It’s easier than you might think to develop a strategic plan on an accelerated timeline. Here’s how to create an effective internal communications strategy in six easy steps.
In today’s fast-paced business environment, it can often feel like launching a new initiative quickly must come at the expense of taking the proper time to develop a solid strategy behind it. And yet, it can seem that a well-developed strategy requires a great deal of time to get the campaign off the ground— time we rarely have to spare in business.
This seeming conundrum can be especially true when launching a new internal communications strategy. In many cases, there are consistent expectations for a fast roll-out, and very little time (let alone budget) to properly plan. But the truth is, you can create a smart and strategic internal communications plan on a fast timeline. It’s possible to design something that’s well-thought-out, that anticipates common obstacles or challenges, and that successfully meets the mark—and you can do it all in a relatively quick turnaround.
Why Should You Create an Internal Communications Strategy in the First Place?
There are so many benefits to drafting an internal communications strategy before launching a new campaign or initiative within your organisation. Consider the following:
- Developing such a strategy gives you the opportunity to truly think through the macro situation surrounding your business. This includes the nature and size of your company, competitive insights, industry hurdles, the typical communication styles and methods of your employees, and any potential objections or questions they are likely to have, among many other considerations.
- Having a strategy gives you a clear framework for your campaign, including important milestones and timing, contingency plans, budget (if any), success metrics, and more.
- Importantly, having a documented strategy gives you a concrete plan that you can present to key stakeholders throughout the development process and rollout, and it can demonstrate the progress and the value that your initiative has brought to the table.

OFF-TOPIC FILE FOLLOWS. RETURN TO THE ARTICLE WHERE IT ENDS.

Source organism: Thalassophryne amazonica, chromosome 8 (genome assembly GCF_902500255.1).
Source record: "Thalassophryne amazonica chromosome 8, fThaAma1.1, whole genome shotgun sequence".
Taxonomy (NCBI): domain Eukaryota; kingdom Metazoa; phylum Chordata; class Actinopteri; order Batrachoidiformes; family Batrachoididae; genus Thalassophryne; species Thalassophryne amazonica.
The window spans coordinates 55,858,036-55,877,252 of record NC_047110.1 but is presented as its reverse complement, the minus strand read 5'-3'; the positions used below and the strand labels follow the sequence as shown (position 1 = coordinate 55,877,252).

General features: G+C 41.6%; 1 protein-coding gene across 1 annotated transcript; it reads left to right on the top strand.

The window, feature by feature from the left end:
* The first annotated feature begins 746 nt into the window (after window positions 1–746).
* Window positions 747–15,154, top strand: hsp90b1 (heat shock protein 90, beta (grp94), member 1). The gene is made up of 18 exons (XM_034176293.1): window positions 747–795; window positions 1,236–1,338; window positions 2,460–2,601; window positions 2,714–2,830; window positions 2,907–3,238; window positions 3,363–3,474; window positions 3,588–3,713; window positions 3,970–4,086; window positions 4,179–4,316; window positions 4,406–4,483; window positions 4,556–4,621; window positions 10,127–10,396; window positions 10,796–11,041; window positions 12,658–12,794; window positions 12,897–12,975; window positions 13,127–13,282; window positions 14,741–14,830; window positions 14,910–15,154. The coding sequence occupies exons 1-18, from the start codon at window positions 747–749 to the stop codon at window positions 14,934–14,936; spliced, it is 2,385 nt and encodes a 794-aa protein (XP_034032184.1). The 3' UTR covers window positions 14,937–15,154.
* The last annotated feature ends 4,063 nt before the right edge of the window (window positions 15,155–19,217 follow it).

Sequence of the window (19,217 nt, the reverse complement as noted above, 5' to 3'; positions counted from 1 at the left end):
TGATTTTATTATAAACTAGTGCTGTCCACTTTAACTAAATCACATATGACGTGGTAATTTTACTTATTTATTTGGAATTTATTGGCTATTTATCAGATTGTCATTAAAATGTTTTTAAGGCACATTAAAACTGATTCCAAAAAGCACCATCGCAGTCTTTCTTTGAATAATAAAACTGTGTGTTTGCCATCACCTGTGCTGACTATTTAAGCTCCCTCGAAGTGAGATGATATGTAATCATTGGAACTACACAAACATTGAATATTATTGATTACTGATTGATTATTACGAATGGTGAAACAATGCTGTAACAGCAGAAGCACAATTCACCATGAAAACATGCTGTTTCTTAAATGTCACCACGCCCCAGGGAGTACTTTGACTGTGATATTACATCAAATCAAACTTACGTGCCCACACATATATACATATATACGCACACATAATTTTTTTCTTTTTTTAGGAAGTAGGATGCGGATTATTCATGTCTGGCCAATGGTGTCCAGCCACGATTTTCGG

What Should Be Included in an Internal Communications Strategy?
We’ve created a handy guide below with clear and concise steps toward building your own customised internal communications strategy. It’s comprehensive yet straightforward and easy to follow, guiding you through every question you should be asking yourself from start to finish.
With these six easy steps, you can develop a smart communications strategy for your organisation of any scope and size, all on a rapid timeline. You will be able to:
- Think through the most important questions related to building a solid strategic plan, all in a simple and sequential order.
- Identify any areas that could present obstacles—or even opportunities—for your communications plan, whether in developing it, launching it, or farther down the road.
- Anticipate the questions and needs that your employees will have, so you can be proactive about your response plan rather than reactive to their individual queries.
- Create benchmarks so you can measure and evaluate the progress of your strategy.
1. Company & Situation Analysis
In this robust section, you’ll think through the specifics of your business, including key stats and objective information about the company itself, along with more subjective details about the company’s current landscape and why you’re developing the strategy in the first place. While the latter part of this section can be high level, it sets the stage for the rest of the strategy to come. In fact, this background is critical to helping you articulate the reasons for the plan itself.
Building on the first part, here, you’ll dive deeper into the reasons behind the internal communications strategy at hand. What, specifically, is going on within the company that requires this particular response, or why do you anticipate needing it in the future? This is an excellent opportunity to think through the Strengths, Weaknesses, Opportunities, and Threats your business is facing (known as a SWOT analysis), so that you can not only identify areas that need improvement or attention, but also areas of strength that you can build upon.
2. Goals & Objectives
Once you’ve outlined your company background and conducted a detailed SWOT analysis about the specific opportunity or need for this strategy, it’s time to set realistic goals and objectives for what you hope to achieve.